The Ramifications of Government Reform on Education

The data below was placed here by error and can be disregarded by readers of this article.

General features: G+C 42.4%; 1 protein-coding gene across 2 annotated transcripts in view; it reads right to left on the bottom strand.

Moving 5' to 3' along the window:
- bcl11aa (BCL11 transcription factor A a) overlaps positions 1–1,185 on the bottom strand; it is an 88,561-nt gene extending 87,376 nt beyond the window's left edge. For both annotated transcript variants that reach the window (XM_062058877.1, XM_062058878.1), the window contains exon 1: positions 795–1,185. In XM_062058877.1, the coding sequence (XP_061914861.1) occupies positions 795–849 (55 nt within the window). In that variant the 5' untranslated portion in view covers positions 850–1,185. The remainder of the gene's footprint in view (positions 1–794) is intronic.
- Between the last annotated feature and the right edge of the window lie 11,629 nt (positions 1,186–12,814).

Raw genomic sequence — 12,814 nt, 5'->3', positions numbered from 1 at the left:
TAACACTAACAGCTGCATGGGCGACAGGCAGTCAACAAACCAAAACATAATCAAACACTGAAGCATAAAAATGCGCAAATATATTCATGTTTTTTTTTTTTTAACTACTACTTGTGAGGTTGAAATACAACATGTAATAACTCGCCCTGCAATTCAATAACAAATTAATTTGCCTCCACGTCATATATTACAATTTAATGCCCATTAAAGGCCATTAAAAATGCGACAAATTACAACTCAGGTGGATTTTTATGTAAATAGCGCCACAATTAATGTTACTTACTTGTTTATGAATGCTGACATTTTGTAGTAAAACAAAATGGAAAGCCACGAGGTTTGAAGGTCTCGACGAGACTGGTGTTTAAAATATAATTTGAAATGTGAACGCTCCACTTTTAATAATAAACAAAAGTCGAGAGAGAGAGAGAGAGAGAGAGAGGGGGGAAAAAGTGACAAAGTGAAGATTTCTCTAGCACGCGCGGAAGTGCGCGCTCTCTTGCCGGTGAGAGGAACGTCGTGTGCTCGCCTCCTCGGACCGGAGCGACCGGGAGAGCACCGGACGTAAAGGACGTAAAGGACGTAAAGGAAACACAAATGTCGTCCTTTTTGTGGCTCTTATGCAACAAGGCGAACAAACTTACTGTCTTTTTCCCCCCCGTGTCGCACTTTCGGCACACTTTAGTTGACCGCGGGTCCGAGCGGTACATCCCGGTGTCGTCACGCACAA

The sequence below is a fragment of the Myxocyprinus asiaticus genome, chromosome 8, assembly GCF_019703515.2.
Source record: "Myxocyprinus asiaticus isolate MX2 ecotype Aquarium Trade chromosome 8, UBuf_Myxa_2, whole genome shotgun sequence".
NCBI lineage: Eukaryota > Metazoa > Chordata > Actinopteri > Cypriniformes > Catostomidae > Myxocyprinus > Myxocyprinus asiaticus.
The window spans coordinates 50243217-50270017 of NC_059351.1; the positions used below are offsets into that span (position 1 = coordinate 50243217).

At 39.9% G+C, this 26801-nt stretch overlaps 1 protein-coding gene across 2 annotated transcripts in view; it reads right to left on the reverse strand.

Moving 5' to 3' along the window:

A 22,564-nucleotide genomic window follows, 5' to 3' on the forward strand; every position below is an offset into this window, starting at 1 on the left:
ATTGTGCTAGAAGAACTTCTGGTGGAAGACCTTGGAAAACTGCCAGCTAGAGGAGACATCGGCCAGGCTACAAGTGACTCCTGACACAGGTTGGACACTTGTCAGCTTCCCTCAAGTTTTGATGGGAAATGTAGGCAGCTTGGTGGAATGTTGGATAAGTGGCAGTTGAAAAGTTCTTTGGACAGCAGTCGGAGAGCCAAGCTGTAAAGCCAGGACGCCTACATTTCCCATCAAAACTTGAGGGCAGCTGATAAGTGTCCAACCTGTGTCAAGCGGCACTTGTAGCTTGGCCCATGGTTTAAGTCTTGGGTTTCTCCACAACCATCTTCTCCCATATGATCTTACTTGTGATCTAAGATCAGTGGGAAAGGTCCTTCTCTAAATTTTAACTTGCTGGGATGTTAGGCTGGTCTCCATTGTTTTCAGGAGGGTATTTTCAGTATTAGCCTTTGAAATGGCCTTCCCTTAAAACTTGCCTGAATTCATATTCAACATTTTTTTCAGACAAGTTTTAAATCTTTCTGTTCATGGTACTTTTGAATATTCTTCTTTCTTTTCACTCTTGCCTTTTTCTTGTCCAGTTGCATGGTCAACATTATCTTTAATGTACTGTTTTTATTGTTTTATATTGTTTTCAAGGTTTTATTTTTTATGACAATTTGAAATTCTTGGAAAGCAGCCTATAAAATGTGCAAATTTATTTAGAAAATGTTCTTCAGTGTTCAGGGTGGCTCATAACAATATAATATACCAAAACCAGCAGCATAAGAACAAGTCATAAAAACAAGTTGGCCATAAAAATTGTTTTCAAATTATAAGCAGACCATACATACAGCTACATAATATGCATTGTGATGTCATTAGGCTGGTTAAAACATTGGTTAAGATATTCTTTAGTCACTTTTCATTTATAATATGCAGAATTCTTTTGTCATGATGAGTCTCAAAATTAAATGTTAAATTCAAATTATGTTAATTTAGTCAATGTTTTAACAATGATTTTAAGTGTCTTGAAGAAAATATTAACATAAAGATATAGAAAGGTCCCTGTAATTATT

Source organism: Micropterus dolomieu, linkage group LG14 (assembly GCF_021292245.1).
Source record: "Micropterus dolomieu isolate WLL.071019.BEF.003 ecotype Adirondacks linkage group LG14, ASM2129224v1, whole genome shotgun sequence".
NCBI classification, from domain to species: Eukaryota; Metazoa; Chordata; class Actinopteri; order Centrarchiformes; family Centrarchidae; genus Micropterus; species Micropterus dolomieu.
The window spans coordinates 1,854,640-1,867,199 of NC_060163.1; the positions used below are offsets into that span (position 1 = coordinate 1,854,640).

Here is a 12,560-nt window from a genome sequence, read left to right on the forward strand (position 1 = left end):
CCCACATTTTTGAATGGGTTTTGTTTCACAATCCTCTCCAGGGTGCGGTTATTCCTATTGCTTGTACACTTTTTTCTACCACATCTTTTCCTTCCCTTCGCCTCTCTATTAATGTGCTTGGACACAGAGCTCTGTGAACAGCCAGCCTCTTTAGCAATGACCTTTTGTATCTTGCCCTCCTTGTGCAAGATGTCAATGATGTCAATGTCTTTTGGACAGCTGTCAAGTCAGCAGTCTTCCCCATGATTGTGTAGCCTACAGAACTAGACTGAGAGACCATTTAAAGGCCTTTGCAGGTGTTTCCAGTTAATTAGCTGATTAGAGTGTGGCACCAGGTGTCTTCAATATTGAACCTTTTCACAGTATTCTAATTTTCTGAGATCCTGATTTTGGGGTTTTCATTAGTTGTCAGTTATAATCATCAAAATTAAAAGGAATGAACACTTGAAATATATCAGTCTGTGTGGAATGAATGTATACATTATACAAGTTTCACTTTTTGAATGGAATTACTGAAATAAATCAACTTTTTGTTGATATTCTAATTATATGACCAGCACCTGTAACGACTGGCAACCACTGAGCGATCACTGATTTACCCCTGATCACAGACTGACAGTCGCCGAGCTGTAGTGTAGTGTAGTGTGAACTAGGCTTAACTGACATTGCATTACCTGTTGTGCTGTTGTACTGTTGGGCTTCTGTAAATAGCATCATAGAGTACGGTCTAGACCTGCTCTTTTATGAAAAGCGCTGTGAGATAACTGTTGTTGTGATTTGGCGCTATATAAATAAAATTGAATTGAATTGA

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America currently ranks 36th in the world in regards to education. This encompasses reading, math, and science. Education in the United States represents multiple achievement gaps across ethnicities, income levels, and geography. There are many reasons as to why America ranks low. The curriculum in the United States varies widely from district to district and stretches from state to state, which is one of the major problems in why America compares greatly to that of other countries. For instance, different schools offer different classes. In some schools classes that may be a requirement for students might not even be an option for others at a school that may be right across town. This pertains especially to public and private schools. Private schools are funded differently from those that are public thus making it difficult to allow students an equal opportunity when their school in most cases cannot afford it. Also, factors such as race, gender, affirmative action, and even language play a significant role in the plight of students receiving an education in America. However, government acts like No Child Left Behind (NCLB) and Common Core curriculums have been put into effect in order to reverse America’s position. They are best understood as tools to bridge the achievement gap regardless of what a child may look like, sound like, or what part of the nation they come from. These programs are designed to help all children excel in school no matter what. Even though the No Child Left Behind Act significantly increased the average performance of children in math in both lower and top percentiles, it should be regarded as a reform act that actually hindered children in learning due to the expectation of only meeting the minimum requ...

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